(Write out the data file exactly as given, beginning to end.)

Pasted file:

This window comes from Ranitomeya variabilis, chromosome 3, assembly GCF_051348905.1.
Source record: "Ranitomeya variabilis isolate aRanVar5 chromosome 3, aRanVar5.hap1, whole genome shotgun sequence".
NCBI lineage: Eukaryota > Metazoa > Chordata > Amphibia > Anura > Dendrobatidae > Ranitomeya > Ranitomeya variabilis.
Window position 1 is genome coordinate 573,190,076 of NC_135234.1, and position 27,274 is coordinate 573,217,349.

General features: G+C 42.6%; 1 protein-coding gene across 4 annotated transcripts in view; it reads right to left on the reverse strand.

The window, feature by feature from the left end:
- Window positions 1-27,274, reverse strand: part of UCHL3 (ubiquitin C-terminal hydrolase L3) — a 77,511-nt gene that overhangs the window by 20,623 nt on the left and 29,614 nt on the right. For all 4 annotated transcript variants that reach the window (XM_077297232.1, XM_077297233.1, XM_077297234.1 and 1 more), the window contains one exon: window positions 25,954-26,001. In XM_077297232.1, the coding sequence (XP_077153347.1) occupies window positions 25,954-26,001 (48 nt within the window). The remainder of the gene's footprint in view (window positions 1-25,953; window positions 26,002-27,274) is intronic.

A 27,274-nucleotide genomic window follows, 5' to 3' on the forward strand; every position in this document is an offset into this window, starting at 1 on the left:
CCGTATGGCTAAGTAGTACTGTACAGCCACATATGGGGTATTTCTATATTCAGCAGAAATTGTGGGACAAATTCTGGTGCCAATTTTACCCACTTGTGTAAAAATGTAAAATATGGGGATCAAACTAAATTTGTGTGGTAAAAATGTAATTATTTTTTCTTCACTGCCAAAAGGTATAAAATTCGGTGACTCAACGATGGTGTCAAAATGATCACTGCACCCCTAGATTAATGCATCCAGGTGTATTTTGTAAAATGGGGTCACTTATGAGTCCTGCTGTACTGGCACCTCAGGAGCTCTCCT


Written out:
This window comes from Ranitomeya variabilis, chromosome 3, assembly GCF_051348905.1.
Source record: "Ranitomeya variabilis isolate aRanVar5 chromosome 3, aRanVar5.hap1, whole genome shotgun sequence".
NCBI lineage: Eukaryota > Metazoa > Chordata > Amphibia > Anura > Dendrobatidae > Ranitomeya > Ranitomeya variabilis.
Window position 1 is genome coordinate 573,190,076 of NC_135234.1, and position 27,274 is coordinate 573,217,349.

General features: G+C 42.6%; 1 protein-coding gene across 4 annotated transcripts in view; it reads right to left on the reverse strand.

The window, feature by feature from the left end:
- Window positions 1-27,274, reverse strand: part of UCHL3 (ubiquitin C-terminal hydrolase L3) — a 77,511-nt gene that overhangs the window by 20,623 nt on the left and 29,614 nt on the right. For all 4 annotated transcript variants that reach the window (XM_077297232.1, XM_077297233.1, XM_077297234.1 and 1 more), the window contains one exon: window positions 25,954-26,001. In XM_077297232.1, the coding sequence (XP_077153347.1) occupies window positions 25,954-26,001 (48 nt within the window). The remainder of the gene's footprint in view (window positions 1-25,953; window positions 26,002-27,274) is intronic.

A 27,274-nucleotide genomic window follows, 5' to 3' on the forward strand; every position in this document is an offset into this window, starting at 1 on the left:
CCGTATGGCTAAGTAGTACTGTACAGCCACATATGGGGTATTTCTATATTCAGCAGAAATTGTGGGACAAATTCTGGTGCCAATTTTACCCACTTGTGTAAAAATGTAAAATATGGGGATCAAACTAAATTTGTGTGGTAAAAATGTAATTATTTTTTCTTCACTGCCAAAAGGTATAAAATTCGGTGACTCAACGATGGTGTCAAAATGATCACTGCACCCCTAGATTAATGCATCCAGGTGTATTTTGTAAAATGGGGTCACTTATGAGTCCTGCTGTACTGGCACCTCAGGAGCTCTCCT